PAS stain for fungal hyphae was negative throughout.

These findings were reported as being consistent with mu- cosal psoriasis.


Oral lesions of psoriasis have been described in all re- gions of the oral mucous membranes (Robinson et al., 1996; Younai and Phelan, 1997; Brice and Danesh- Meyer, 2000; Richardson et al., 2000; Ariyawardana

Fig. 1 eLesions on the patient’s forehead at the time of presentation with psoriasis of the tongue. A clear distinction between facial psoriasis and seborrheic dermatitis cannot be made.

Fig. 2 eLesions on the patient’s nose and cheeks at the time of presentation with psoriasis of the tongue. A clear distinction between facial psoriasis and seborrheic dermatitis cannot be made.

Fig. 3 eIntraoral appearance: psoriatic mixed white and red lesion at the dorsum and tip of the tongue.

Fig. 4 eTongue lesions exhibiting epithelial hyperplasia, parakeratosis, long papillae, neutrophils and microabscesses of Munro (magnification:


52 Journal of Cranio-Maxillofacial Surgery


et al., 2004;Migliari et al., 2004; De Biase et al., 2005).

Variation of location, character, and colour may contrib- ute to difficulties in the clinical diagnosis of the disease (Younai and Phelan, 1997). The differentiation from other oral diseases such as geographic tongue, fissured tongue, oral candidosis and the oral lesions of Reiter’s syndrome may be subtle. The diagnosis is best made when the clinical features of oral lesions parallels that of skin lesions and is supported by histological investiga- tion (Weathers et al., 1974; Younai and Phelan, 1997;

Bruce and Rogers, 2003). In the present case, Reiter’s syndrome could be excluded as the patient exhibited none of the other symptoms of the triad (conjunctivitis, urethritis, arthritis) associated with this disease. Oral can- didosis was ruled out as PAS stain for fungal hyphae was negative. The clinical and histological appearances of the lesions did not match those of geographic or fissured tongue. Oral lichen planus and lichenoid reactions have a different clinical and histological appearances (Dun- sche et al., 2003). Above all a malignant disease should be ruled out particularly with regard to the increasing number of head and neck cancer cases in the last 15 years (Lung et al., 2007).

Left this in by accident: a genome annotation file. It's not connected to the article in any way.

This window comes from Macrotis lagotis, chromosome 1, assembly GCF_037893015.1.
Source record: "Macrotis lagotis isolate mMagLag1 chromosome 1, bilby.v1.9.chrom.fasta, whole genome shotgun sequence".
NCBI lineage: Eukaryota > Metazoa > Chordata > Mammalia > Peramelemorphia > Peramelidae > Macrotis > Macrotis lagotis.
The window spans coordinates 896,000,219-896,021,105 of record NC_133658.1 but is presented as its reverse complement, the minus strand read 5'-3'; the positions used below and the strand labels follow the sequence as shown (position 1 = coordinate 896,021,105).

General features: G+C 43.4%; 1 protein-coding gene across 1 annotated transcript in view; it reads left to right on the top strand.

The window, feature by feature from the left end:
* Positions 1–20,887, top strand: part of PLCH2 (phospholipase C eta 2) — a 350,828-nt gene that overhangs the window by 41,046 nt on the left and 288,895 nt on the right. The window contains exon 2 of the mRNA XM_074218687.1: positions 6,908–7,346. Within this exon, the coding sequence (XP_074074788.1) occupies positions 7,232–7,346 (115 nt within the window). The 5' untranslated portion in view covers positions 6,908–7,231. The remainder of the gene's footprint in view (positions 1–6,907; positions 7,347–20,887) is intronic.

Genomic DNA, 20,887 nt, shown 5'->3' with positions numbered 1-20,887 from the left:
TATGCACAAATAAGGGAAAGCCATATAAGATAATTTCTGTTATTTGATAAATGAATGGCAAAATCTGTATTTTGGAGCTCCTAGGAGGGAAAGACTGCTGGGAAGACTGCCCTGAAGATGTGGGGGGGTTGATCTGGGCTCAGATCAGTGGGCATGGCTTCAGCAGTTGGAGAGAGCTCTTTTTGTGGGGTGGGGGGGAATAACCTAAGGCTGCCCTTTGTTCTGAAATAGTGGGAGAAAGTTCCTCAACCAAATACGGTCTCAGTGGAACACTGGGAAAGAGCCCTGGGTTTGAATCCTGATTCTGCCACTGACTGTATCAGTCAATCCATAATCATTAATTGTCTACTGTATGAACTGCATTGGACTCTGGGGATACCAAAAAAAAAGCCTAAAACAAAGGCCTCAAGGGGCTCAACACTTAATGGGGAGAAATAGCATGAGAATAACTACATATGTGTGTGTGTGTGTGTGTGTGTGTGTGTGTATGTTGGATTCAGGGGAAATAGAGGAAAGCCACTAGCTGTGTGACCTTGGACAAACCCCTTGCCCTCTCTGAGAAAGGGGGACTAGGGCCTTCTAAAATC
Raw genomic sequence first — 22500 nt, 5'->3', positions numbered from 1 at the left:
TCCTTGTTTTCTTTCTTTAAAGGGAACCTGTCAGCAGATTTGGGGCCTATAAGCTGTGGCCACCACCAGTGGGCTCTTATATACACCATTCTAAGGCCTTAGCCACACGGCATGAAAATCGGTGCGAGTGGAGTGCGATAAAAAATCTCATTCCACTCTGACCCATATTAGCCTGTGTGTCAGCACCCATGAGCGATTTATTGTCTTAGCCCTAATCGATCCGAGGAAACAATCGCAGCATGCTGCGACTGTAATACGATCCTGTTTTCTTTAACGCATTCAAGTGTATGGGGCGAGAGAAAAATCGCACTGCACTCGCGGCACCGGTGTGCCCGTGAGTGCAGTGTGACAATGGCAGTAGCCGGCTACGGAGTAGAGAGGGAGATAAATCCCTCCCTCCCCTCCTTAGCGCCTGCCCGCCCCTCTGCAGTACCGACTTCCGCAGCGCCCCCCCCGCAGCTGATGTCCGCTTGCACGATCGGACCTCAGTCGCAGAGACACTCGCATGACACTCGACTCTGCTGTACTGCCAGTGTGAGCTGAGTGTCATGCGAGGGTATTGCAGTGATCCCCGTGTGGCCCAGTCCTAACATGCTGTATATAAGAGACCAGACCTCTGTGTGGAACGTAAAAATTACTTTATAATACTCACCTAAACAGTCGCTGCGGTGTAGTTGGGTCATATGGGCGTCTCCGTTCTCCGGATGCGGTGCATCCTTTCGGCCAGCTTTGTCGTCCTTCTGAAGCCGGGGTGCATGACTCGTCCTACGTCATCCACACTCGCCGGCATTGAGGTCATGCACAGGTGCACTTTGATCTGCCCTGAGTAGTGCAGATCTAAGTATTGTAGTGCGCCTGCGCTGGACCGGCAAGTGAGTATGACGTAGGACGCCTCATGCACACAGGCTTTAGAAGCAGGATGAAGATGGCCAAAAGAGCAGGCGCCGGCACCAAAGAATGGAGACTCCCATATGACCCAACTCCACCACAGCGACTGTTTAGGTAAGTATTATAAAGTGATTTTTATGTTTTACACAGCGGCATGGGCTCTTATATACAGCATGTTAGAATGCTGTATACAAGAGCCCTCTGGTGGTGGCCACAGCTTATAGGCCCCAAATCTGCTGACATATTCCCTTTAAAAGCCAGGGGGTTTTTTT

The examination of this patient presented excluded clin- ically and histologically similar conditions and strongly suggested a diagnosis of oral psoriasis. However at the time of presentation mild psoriatic lesions were only present on the face and these clinically also resembled seborrheic dermatitis. Nevertheless, psoriasis with typical

erythemato-squamous plaques had been diagnosed by dermatologists previously.


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Priv. Doz. Dr. Dr. Ingo N. G. SPRINGER University of Kiel

Arnold-Heller-Str. 16 D-24105 Kiel, Germany Tel./Fax: +49 431 5972838 Paper received 14 September 2007 Accepted 21 July 2008

Fig. 5 eTongue lesions exhibiting epithelial hyperplasia, parakeratosis, long papillae, neutrophils and microabscesses of Munro (magnification:


Psoriasis of the tongue 53